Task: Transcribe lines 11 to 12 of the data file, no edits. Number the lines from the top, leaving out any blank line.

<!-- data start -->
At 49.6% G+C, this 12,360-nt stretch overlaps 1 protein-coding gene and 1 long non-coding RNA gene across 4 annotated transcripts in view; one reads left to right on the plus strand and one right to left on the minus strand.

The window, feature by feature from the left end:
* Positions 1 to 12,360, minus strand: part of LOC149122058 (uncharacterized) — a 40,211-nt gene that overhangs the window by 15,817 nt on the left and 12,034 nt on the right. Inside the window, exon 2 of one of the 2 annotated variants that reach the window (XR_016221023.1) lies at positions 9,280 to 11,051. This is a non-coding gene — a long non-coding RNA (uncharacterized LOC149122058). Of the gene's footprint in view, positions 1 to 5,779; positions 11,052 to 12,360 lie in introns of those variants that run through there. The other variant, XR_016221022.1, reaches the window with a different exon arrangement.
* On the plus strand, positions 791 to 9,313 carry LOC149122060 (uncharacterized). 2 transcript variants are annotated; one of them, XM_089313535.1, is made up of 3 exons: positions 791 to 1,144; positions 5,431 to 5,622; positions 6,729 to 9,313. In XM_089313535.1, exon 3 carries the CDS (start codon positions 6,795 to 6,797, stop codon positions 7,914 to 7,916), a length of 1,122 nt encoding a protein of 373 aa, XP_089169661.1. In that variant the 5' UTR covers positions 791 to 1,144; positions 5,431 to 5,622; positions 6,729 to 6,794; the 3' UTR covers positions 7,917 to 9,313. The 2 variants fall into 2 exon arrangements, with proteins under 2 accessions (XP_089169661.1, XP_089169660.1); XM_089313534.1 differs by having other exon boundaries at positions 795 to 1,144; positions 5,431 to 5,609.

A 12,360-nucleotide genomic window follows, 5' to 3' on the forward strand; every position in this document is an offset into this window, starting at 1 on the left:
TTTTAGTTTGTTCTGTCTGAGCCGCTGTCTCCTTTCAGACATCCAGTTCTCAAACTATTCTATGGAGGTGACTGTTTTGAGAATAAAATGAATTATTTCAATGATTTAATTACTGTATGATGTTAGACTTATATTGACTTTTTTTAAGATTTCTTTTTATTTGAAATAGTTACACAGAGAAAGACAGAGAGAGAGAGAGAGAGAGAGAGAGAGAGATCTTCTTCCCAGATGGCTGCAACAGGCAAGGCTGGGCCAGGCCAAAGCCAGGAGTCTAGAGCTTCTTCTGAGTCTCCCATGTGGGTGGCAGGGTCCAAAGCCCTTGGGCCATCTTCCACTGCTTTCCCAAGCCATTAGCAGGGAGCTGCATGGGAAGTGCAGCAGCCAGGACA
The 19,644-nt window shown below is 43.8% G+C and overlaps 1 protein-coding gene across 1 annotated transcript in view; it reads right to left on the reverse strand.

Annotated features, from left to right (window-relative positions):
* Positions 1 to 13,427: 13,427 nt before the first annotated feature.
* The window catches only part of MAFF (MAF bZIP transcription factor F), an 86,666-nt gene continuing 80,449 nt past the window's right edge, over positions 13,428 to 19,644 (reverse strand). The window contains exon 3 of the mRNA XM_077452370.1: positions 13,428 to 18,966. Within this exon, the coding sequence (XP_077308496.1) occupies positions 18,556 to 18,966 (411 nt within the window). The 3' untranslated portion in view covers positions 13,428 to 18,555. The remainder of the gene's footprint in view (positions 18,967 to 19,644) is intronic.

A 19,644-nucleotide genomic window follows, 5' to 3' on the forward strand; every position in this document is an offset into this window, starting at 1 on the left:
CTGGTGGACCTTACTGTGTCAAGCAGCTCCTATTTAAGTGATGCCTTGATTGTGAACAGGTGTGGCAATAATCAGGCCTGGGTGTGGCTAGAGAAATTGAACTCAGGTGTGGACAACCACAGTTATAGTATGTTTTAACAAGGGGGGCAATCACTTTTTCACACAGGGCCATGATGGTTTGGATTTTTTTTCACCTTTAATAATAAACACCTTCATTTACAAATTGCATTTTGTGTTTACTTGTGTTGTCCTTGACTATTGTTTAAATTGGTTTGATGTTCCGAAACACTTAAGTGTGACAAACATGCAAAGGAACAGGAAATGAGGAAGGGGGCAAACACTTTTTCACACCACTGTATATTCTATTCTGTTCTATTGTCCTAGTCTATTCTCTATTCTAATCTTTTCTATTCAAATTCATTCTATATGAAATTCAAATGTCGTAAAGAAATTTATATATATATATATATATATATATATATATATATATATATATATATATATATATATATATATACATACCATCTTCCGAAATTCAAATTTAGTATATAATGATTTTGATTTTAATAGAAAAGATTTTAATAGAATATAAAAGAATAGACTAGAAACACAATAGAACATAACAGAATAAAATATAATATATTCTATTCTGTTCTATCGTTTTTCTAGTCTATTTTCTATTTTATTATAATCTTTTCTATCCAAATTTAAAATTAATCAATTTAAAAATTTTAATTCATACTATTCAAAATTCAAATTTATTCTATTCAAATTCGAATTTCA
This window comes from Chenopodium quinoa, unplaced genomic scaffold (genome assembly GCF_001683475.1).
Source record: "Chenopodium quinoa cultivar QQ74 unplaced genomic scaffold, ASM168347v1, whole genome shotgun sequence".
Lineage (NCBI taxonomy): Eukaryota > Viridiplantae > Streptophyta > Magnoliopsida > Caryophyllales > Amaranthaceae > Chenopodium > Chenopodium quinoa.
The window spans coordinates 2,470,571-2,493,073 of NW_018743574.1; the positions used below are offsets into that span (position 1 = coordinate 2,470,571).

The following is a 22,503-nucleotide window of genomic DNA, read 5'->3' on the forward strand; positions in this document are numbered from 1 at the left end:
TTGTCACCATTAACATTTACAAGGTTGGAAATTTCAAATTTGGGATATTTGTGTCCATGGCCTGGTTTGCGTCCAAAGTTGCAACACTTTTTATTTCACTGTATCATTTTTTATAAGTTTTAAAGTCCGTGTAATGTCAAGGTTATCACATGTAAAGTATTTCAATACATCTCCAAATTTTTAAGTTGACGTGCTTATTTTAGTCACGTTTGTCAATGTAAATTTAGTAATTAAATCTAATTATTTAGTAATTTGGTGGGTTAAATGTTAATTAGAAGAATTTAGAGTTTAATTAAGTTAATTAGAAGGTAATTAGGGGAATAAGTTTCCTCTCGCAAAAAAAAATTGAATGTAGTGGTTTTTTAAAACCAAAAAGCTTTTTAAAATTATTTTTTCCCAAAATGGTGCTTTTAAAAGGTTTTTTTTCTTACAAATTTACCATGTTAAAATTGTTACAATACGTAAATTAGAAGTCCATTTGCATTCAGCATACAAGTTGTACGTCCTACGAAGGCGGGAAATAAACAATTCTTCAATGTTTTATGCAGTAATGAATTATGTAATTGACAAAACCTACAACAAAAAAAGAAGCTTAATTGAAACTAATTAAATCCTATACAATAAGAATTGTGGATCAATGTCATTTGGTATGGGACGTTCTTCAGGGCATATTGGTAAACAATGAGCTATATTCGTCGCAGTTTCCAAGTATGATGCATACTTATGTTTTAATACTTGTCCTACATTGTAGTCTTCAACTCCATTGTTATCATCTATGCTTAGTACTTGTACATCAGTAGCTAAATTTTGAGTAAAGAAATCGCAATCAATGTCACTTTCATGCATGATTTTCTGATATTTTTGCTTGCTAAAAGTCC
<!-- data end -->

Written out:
A 19,644-nucleotide genomic window follows, 5' to 3' on the forward strand; every position in this document is an offset into this window, starting at 1 on the left:
CTGGTGGACCTTACTGTGTCAAGCAGCTCCTATTTAAGTGATGCCTTGATTGTGAACAGGTGTGGCAATAATCAGGCCTGGGTGTGGCTAGAGAAATTGAACTCAGGTGTGGACAACCACAGTTATAGTATGTTTTAACAAGGGGGGCAATCACTTTTTCACACAGGGCCATGATGGTTTGGATTTTTTTTCACCTTTAATAATAAACACCTTCATTTACAAATTGCATTTTGTGTTTACTTGTGTTGTCCTTGACTATTGTTTAAATTGGTTTGATGTTCCGAAACACTTAAGTGTGACAAACATGCAAAGGAACAGGAAATGAGGAAGGGGGCAAACACTTTTTCACACCACTGTATATTCTATTCTGTTCTATTGTCCTAGTCTATTCTCTATTCTAATCTTTTCTATTCAAATTCATTCTATATGAAATTCAAATGTCGTAAAGAAATTTATATATATATATATATATATATATATATATATATATATATATATATATATATATATATATATACATACCATCTTCCGAAATTCAAATTTAGTATATAATGATTTTGATTTTAATAGAAAAGATTTTAATAGAATATAAAAGAATAGACTAGAAACACAATAGAACATAACAGAATAAAATATAATATATTCTATTCTGTTCTATCGTTTTTCTAGTCTATTTTCTATTTTATTATAATCTTTTCTATCCAAATTTAAAATTAATCAATTTAAAAATTTTAATTCATACTATTCAAAATTCAAATTTATTCTATTCAAATTCGAATTTCA